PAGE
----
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CELTICS NOTEBOOK

Brian Scalabrine joins Comcast SportsNet full time

Brian Scalabrine, shown with former teammate Rajon Rondo, will have a presence on all Comcast SportsNet broadcasts this season.Jim Davis/Globe Staff/File 2012

Former Celtics forward Brian Scalabrine remains a beloved figure at TD Garden. When he walks around the arena’s lower bowl — now as a credentialed media member working for Comcast — the requests for selfies and autographs still come frequently.

And this season Scalabrine will have a more visible role in Celtics telecasts, as he joins Comcast SportsNet full time after working part time last season. Scalabrine is scheduled to be a color analyst alongside longtime play-by-play man Mike Gorman at all 41 road games. He also will be the main studio analyst for home games, with Tom Heinsohn still serving as the in-game analyst.

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“Last year, sometimes working two weeks and then going away for two weeks, I’d miss the rhythm of the team,” Scalabrine said. “You can watch the games, but being a part of the team and talking to the coaches and seeing the pulse, that’s what I’m looking forward to more by doing all 82 games.”

Scalabrine, who was a Celtics reserve from 2005-10, said he has learned by following the leads of Gorman and Heinsohn. Although he has a colorful personality and will continue to use that as an asset, Scalabrine said he also knows when to sit back and let Gorman dictate the flow, particularly when it is time to allow a big moment to breathe.

“Everyone thinks this job is about talking and explaining everything I know about basketball,” Scalabrine said. “That’s not what this is about. It’s about making it entertaining for people and also giving them a couple of things a game to chew on. There’s this overall picture of how you build your broadcast over the course of an entire season.”

Scalabrine averaged 3.1 points and 2 rebounds per game over his 11-year career. He rejoined Comcast last season after spending the previous season as an assistant coach with the Golden State Warriors.

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Roster reset

The Celtics on Saturday waived forward Perry Jones and guard Corey Walden, bringing their roster to the regular-season maximum of 15 players prior to Monday’s deadline.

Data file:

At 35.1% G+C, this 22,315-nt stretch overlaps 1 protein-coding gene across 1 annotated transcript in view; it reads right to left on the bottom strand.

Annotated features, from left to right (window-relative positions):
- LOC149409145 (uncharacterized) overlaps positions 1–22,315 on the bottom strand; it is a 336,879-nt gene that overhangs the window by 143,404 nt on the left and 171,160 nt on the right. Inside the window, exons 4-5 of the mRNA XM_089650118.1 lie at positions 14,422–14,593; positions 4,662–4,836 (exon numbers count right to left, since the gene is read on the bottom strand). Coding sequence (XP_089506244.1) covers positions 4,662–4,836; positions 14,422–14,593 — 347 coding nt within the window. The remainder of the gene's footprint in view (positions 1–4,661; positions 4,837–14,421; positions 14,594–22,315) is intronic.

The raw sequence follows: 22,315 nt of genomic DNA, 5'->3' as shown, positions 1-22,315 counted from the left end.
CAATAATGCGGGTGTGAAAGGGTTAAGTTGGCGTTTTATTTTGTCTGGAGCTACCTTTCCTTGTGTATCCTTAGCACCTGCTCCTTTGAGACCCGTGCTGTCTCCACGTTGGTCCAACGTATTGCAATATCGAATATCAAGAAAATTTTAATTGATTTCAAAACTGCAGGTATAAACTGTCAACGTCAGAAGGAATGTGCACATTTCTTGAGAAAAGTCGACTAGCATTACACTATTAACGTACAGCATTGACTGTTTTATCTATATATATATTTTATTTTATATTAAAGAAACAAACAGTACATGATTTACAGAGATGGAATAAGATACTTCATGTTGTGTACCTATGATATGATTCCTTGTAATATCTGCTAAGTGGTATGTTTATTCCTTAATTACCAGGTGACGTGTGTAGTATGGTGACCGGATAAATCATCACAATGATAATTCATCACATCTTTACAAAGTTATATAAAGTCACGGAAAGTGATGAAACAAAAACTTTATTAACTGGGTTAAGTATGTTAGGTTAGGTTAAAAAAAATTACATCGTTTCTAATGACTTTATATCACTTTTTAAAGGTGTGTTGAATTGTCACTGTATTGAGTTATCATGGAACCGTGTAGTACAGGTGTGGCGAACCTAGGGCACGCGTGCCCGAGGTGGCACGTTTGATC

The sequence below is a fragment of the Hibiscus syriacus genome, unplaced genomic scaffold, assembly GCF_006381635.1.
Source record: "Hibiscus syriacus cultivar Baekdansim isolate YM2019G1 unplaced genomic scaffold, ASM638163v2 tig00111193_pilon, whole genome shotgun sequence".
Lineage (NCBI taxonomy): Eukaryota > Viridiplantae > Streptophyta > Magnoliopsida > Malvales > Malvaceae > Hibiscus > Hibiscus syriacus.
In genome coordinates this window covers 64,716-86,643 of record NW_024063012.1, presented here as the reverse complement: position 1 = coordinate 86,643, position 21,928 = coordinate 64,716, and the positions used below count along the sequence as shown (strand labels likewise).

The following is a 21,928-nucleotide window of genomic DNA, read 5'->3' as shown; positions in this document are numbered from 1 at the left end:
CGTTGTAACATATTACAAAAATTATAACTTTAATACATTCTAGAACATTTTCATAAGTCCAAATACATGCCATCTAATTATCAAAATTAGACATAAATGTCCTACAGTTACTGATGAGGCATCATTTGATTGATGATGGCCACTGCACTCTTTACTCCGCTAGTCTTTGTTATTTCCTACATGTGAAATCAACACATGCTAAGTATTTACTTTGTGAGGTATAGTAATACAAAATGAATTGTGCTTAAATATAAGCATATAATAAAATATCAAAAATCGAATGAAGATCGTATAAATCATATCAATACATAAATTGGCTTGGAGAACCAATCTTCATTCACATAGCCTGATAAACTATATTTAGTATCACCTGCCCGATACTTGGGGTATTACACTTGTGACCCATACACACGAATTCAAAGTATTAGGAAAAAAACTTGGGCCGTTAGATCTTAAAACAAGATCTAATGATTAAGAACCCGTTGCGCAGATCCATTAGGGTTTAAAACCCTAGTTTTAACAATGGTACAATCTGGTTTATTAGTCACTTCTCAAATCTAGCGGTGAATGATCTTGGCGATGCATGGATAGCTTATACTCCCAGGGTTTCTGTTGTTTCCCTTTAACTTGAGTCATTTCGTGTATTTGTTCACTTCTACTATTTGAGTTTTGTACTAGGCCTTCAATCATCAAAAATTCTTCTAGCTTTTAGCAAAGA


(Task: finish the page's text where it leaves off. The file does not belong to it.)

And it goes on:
Jones had a $2 million guaranteed contract, though Boston received cash when acquiring him from the Thunder this summer to offset that cost. Jones was the clear choice to be cut, but according to a league source, the Celtics were interested enough in the forward to explore trades that could have resulted in Jones sticking with the team.

Jones totaled 10 points and eight rebounds over five preseason games. He left the team for several days during training camp following the death of a close cousin.

Walden, meanwhile, was the last of the four Celtics with nonguaranteed contracts to be waived. Walden’s agent, Brandon Hunter, said the guard intends to report to the Celtics’ D-League affiliate, the Maine Red Claws.

“I know the Celtics liked his defense,” Hunter said. “With Corey, he’s an athlete. He can cover a lot of ground on the court and can defend NBA guards.”

Stat crunching

The Celtics finished the exhibition season among the league leaders in several categories. The team’s net rating — offensive rating subtracted by defensive rating — was 11.3, trailing only the Thunder. The Celtics finished second with an assist-to-turnover ratio of 1.5, and tied for fifth in rebounding percentage — the percentage of available rebounds that are corralled — at 52.2 percent. It is worth mentioning that these numbers included games against European teams Real Madrid and Olimpia Milano, and the Celtics’ five NBA exhibition games were all played against the Knicks, Nets, and 76ers . . . According to a league source, the Celtics are planning to exercise their 2016-17 options on second-year guards Marcus Smart and James Young as well as third-year forward Kelly Olynyk. The deadline for those decisions is Nov. 2.

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Adam Himmelsbach can be reached at adam.himmelsbach@globe.com. Follow him on Twitter @adamhimmelsbach.